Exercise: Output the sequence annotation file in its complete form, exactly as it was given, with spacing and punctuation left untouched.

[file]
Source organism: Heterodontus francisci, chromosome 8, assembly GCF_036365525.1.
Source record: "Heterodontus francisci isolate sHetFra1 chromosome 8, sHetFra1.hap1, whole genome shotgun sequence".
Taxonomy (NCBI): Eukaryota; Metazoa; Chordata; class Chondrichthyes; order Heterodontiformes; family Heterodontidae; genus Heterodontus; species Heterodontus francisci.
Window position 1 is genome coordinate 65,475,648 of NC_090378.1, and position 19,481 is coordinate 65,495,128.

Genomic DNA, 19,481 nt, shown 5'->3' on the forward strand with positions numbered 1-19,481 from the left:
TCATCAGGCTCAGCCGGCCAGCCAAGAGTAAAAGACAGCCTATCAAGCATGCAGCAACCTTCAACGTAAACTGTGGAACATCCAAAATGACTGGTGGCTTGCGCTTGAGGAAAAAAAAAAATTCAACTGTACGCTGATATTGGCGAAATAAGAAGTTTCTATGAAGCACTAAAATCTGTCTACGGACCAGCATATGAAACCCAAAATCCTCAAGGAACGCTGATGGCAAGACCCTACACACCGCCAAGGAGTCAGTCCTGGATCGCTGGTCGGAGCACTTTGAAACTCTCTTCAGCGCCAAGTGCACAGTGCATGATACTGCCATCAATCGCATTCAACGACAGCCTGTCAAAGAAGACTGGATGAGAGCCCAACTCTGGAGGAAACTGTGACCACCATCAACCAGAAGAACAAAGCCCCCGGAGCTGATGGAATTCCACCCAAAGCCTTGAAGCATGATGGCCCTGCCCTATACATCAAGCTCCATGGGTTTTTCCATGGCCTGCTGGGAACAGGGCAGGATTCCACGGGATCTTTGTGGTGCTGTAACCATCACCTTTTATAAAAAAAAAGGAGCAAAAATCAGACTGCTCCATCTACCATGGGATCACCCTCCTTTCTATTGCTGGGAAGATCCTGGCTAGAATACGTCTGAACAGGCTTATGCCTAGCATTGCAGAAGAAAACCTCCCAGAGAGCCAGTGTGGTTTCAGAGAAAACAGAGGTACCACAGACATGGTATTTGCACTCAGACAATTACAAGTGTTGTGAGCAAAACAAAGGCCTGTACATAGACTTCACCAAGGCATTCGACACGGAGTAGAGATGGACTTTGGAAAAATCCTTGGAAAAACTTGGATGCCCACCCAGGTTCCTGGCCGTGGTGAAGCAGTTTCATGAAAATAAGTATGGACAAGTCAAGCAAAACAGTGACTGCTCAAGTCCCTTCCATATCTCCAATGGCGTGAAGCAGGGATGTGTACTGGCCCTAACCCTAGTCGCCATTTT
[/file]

Source organism: Heterodontus francisci, chromosome 8, assembly GCF_036365525.1.
Source record: "Heterodontus francisci isolate sHetFra1 chromosome 8, sHetFra1.hap1, whole genome shotgun sequence".
Taxonomy (NCBI): Eukaryota; Metazoa; Chordata; class Chondrichthyes; order Heterodontiformes; family Heterodontidae; genus Heterodontus; species Heterodontus francisci.
Window position 1 is genome coordinate 65,475,648 of NC_090378.1, and position 19,481 is coordinate 65,495,128.

Genomic DNA, 19,481 nt, shown 5'->3' on the forward strand with positions numbered 1-19,481 from the left:
TCATCAGGCTCAGCCGGCCAGCCAAGAGTAAAAGACAGCCTATCAAGCATGCAGCAACCTTCAACGTAAACTGTGGAACATCCAAAATGACTGGTGGCTTGCGCTTGAGGAAAAAAAAAAATTCAACTGTACGCTGATATTGGCGAAATAAGAAGTTTCTATGAAGCACTAAAATCTGTCTACGGACCAGCATATGAAACCCAAAATCCTCAAGGAACGCTGATGGCAAGACCCTACACACCGCCAAGGAGTCAGTCCTGGATCGCTGGTCGGAGCACTTTGAAACTCTCTTCAGCGCCAAGTGCACAGTGCATGATACTGCCATCAATCGCATTCAACGACAGCCTGTCAAAGAAGACTGGATGAGAGCCCAACTCTGGAGGAAACTGTGACCACCATCAACCAGAAGAACAAAGCCCCCGGAGCTGATGGAATTCCACCCAAAGCCTTGAAGCATGATGGCCCTGCCCTATACATCAAGCTCCATGGGTTTTTCCATGGCCTGCTGGGAACAGGGCAGGATTCCACGGGATCTTTGTGGTGCTGTAACCATCACCTTTTATAAAAAAAAAGGAGCAAAAATCAGACTGCTCCATCTACCATGGGATCACCCTCCTTTCTATTGCTGGGAAGATCCTGGCTAGAATACGTCTGAACAGGCTTATGCCTAGCATTGCAGAAGAAAACCTCCCAGAGAGCCAGTGTGGTTTCAGAGAAAACAGAGGTACCACAGACATGGTATTTGCACTCAGACAATTACAAGTGTTGTGAGCAAAACAAAGGCCTGTACATAGACTTCACCAAGGCATTCGACACGGAGTAGAGATGGACTTTGGAAAAATCCTTGGAAAAACTTGGATGCCCACCCAGGTTCCTGGCCGTGGTGAAGCAGTTTCATGAAAATAAGTATGGACAAGTCAAGCAAAACAGTGACTGCTCAAGTCCCTTCCATATCTCCAATGGCGTGAAGCAGGGATGTGTACTGGCCCTAACCCTAGTCGCCATTTT